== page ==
“For example, in the beverage industry one big trend is ‘born-on’ or freshness dating,” Davis explains. “Beer producers don't just brew and bottle anymore; they date-stamp their products and require that the beer be kept at a particular temperature — from bottling to delivery. The result is that we see more multi-compartment, multi-temperature beverage bodies equipped with sensors to monitor and record cargo temperature.

“The entire retail delivery business is also going through some major shifts,” Davis adds. “Consolidation, for instance, is a huge driver of change in the retail industry right now. Stores are getting bigger and farther apart. This means trucks are carrying bigger loads and more mixed product loads because those big stores want to take as few deliveries as possible. This is creating a demand for multi-compartment, multi-temperature trucks.

“There is also a demand for trucks that are easier to load and unload. This is increasing the number of orders we see for specialized shelving systems, rear- and side-loading variations and so on,” he notes.

“Changing industry regulations as well as changing market demands are also contributing to this trend toward specialization,” adds Bill Walker, commercial specialty vehicle manager for Blade Chevrolet, a dealership located in Mount Vernon, Wash. “For example, we have one private fleet customer who trucks caviar from Arlington, Wash., to the airport for shipment to Asia. In the past, they just took the frozen caviar to the airport in a dry van because the trip was too short to worry about it thawing.

“New regulations, however, require that they keep the caviar refrigerated at all times,” Walker says. “This meant a switch to reefer units, which cost twice the price of the dry vans. In this case, greater specialization was not a choice, it was the new cost of doing business.”

“The overall trend is definitely toward greater specialization, for a variety of reasons,” agrees Steve Joyce, sales manager for Montana-based Intercontinental Truck Body, a manufacturer of dry van and refrigerated bodies, as well as mobile workshops and other specialty bodies. “Even when they have a choice, truck buyers don't just want big white delivery vans at the lowest possible price. Fleets are looking for value, for efficiencies, for ways to differentiate themselves in the marketplace.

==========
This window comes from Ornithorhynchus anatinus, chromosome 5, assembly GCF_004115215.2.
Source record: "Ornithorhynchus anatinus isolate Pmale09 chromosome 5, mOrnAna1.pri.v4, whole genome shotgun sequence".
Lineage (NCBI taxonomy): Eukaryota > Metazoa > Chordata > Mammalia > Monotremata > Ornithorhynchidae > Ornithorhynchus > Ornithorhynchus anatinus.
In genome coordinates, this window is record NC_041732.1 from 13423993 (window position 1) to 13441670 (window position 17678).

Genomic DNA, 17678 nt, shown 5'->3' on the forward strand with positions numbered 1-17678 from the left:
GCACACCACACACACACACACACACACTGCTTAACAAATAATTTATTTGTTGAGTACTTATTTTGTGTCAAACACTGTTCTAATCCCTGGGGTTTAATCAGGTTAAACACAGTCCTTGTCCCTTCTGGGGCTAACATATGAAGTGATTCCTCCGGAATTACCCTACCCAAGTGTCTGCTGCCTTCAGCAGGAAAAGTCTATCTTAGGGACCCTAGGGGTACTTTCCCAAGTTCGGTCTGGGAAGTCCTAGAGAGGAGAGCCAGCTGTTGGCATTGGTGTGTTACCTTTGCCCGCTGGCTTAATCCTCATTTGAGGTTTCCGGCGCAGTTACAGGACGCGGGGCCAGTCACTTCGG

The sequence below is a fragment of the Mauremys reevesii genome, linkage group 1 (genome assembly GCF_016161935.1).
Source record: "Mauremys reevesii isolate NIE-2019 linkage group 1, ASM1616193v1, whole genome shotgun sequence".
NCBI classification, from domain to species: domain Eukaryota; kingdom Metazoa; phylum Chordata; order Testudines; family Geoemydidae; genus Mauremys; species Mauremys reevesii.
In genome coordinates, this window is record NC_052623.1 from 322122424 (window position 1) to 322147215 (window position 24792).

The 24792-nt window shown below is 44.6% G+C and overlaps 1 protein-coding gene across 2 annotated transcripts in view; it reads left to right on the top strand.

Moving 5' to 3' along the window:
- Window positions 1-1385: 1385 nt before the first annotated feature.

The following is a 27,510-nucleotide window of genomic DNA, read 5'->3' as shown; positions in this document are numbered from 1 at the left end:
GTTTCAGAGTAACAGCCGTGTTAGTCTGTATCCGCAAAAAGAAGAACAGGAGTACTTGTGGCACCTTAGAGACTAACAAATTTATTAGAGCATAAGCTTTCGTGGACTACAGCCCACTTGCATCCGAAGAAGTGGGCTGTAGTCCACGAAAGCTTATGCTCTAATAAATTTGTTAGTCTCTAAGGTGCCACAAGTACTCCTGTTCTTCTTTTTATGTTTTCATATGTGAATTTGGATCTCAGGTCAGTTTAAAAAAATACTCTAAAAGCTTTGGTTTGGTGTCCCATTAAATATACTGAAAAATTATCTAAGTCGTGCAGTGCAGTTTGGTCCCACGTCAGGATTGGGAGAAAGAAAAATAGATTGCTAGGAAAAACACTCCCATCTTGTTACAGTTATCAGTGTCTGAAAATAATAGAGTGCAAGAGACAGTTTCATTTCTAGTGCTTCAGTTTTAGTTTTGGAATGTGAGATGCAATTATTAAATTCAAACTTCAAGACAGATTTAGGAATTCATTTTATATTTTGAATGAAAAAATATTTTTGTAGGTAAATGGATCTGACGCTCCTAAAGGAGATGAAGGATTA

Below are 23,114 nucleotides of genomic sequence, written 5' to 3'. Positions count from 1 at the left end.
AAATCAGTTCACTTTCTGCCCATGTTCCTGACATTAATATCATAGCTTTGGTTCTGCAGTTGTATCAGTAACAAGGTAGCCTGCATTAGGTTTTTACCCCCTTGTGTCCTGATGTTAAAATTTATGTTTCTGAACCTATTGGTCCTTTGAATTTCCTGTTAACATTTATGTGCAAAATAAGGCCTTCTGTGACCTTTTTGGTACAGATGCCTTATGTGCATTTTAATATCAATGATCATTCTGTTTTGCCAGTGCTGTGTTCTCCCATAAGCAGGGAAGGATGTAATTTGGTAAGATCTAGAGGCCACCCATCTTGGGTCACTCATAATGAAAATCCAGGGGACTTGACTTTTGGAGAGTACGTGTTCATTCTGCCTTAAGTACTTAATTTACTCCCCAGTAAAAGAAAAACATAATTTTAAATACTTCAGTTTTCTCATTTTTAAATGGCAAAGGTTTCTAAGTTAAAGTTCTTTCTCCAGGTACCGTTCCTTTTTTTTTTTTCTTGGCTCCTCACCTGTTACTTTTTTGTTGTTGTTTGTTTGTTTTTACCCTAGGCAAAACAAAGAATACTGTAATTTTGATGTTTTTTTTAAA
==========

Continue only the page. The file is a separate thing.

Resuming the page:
“Service occupations — like plumbers, electricians and heater/air conditioner companies, for example — are spec'ing wheel-well floors because that lowers the cab access by about four inches and their drivers have to climb in and out of the truck many times a day. Moving companies, on the other hand, want extra cubic capacity more than easy access,” Joyce illustrates. “Today, it is essential for body builders to be very serious students of the vocational markets they serve.”

This need to provide market-specific expertise is changing not only truck bodies and chassis, but the ways in which straight trucks are sold. At General Motors Isuzu Commercial Truck LLC (GMICT), for example, collaboration between the chassis supplier and body builders may even include team customer sales calls, according to Ed Crawford, vocational marketing manager.

“We take a rather unique and different approach to the whole spec'ing and sales process,” he notes. “Trucks with bodies are sold through our franchise dealers. What we've done in the past is partner with body builders to have completed units in pools that are available to our dealers. Over time, this working relationship with the body suppliers has grown to help us better address the needs of our mutual customers.

“Today, we not only cooperate to develop specifications, but we may also approach a particular marketplace together,” Crawford continues. “We may even call on customers together to make sure that we bring as much expertise as possible to address a fleet's particular equipment needs. This approach has been particularly helpful in vocational niche markets with highly specialized and complex requirements.”

Freightliner LLC and Wabash National Corp. are also collaborating, in this case to enhance service and convenience for their dry freight van customers. Last November, the two companies unveiled a program to sell truck chassis already equipped with Wabash's advanced DuraPlate van bodies. The integrated units will be available through Freightliner and Sterling dealerships. According to Wabash president Jerry Ehrlich, the concept represents “a streamlining of the supply chain to benefit our mutual customers.”